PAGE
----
Are you sick of, and from, all the unhealthy choices sold in your community? Don’t despair; to the extent you can, vote with your fork and work with community leaders to bring into your neighborhood markets deserving of your business. And be sure to tell your city council that you and your kids deserve better.

Joel Epstein is an at-large member of the Board of California Center for Public Health Advocacy and a Member of the L.A. Streetsblog Editorial Board.

  • Mike

    The photo above is from Crenshaw Blvd, south of Adams Blvd, which is my neighborhood. This neighborhood is an interesting case, and I think none of the current models apply very well.

    Unlike many neighborhoods in LA, there are a couple of supermarkets nearby, so healthy food is easy to find, but, there are also dozens of fast food places, many taquerias, and many liquor stores.  Really, we’re drowning in food of all types, to be honest.  But you can really tell that each place is catering to a different demographic within our ‘hood.

    I think that if one were to study my neighborhood, one would have to break people up into categories.  What is the food availability if you have a car vs not have a car?  What is the food availability if you prefer to communicate in Spanish?  What is the food availiability if you use food-stamp-friendly markets and restaurants?

  • sahra

    Thanks, Joel. Great timing for this piece. I’m just starting to look at an organization that is tackling the issue of getting fresh food to people in a way that fits with how they shop and live in their communities. Outsiders often think, “get those people some farmers markets or big grocery stores,” even though those might not be the most appropriate solutions, especially for those trying to meet needs right now, as opposed to 15 years down the line. Perhaps we can chat as I gather more information for the story?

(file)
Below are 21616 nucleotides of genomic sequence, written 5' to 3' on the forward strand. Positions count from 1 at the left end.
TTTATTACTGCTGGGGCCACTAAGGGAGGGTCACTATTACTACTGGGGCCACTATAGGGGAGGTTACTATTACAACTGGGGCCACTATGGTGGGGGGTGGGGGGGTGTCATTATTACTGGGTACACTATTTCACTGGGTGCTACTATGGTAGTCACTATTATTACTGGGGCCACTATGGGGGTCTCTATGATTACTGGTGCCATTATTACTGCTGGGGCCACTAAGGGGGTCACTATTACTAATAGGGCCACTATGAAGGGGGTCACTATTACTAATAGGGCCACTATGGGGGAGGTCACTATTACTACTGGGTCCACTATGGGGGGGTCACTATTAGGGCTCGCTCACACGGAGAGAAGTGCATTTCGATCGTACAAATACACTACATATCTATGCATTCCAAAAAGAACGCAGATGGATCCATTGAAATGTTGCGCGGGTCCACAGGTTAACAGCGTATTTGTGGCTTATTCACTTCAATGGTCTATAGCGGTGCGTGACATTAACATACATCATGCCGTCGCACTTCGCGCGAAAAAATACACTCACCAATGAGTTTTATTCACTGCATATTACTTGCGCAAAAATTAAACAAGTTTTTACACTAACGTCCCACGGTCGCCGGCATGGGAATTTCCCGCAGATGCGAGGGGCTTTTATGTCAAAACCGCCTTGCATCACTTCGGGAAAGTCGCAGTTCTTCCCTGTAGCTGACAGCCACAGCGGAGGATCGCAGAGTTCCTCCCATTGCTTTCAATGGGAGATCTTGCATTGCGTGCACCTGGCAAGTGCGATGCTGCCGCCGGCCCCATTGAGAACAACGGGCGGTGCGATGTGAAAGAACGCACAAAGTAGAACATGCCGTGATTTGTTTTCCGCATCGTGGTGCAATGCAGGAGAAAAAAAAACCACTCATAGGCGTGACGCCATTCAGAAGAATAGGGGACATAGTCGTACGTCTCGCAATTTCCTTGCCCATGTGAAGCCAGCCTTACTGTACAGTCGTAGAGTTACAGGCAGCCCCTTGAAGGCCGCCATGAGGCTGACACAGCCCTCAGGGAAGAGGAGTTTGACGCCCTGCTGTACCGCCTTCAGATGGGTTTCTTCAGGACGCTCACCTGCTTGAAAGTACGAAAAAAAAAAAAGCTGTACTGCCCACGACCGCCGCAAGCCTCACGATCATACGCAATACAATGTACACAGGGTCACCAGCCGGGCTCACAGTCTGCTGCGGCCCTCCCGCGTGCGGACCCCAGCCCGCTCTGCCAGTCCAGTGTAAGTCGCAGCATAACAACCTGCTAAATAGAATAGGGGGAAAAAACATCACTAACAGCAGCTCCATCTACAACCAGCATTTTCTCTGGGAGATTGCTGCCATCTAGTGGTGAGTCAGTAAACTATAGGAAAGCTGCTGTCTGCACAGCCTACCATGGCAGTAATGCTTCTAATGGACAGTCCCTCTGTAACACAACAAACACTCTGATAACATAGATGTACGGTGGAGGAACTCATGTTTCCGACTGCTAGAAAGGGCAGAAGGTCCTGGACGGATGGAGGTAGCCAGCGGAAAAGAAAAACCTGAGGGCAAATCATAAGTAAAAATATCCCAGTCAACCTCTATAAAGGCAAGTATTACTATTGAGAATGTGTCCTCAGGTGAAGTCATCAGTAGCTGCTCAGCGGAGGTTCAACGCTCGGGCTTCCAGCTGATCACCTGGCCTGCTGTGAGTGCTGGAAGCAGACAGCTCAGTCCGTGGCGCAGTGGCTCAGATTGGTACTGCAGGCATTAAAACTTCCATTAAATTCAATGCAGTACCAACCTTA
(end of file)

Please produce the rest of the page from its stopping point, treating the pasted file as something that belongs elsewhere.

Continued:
• WalkinginLADOTCOM

    Funny how the LA city council just tried to ban a Wallmart Grocery store in a location with Burger King, Jack in the box and Subway within a stone’s trow.  In the same vain they try to ban Fast food restaurants in South LA.  I think the city council has a case of the Mitt Romneys.

  • Are there community organizations within these neighborhoods that are working on teaching people shopping and cooking skills? I think the message that’s sort of become constant over the past few years that all these neigborhoods have are fast food restaurants is a sort of self-fulfilling prophecy. I’d hope that there are local activists showing people that  there are other choices that they can make for themselves. 

  • sahra

    Yes, several, including. Rootdown, Community Services Unlimited (who I’ll be profiling and talking about that approach and others that they take to getting people to eat healthy), a number of the school gardens even hold workshops for parents and community members, to name a few. There is more going on than people think, but they are very localized efforts. The challenge in working in these communities is that organizing entails a lot of door-knocking and trust-building…the majority of people are not online, so reaching them is a slower process. This means that while there are efforts, they may have a limited reach because of those constraints, not because of disinterest in the community.

  • Thanks sahra, I think those efforts could make an interesting (and encouraging!) story. Reading about the prevalence of fast food locations and liquor stores and the political battles around them just gets kind of depressing after a while.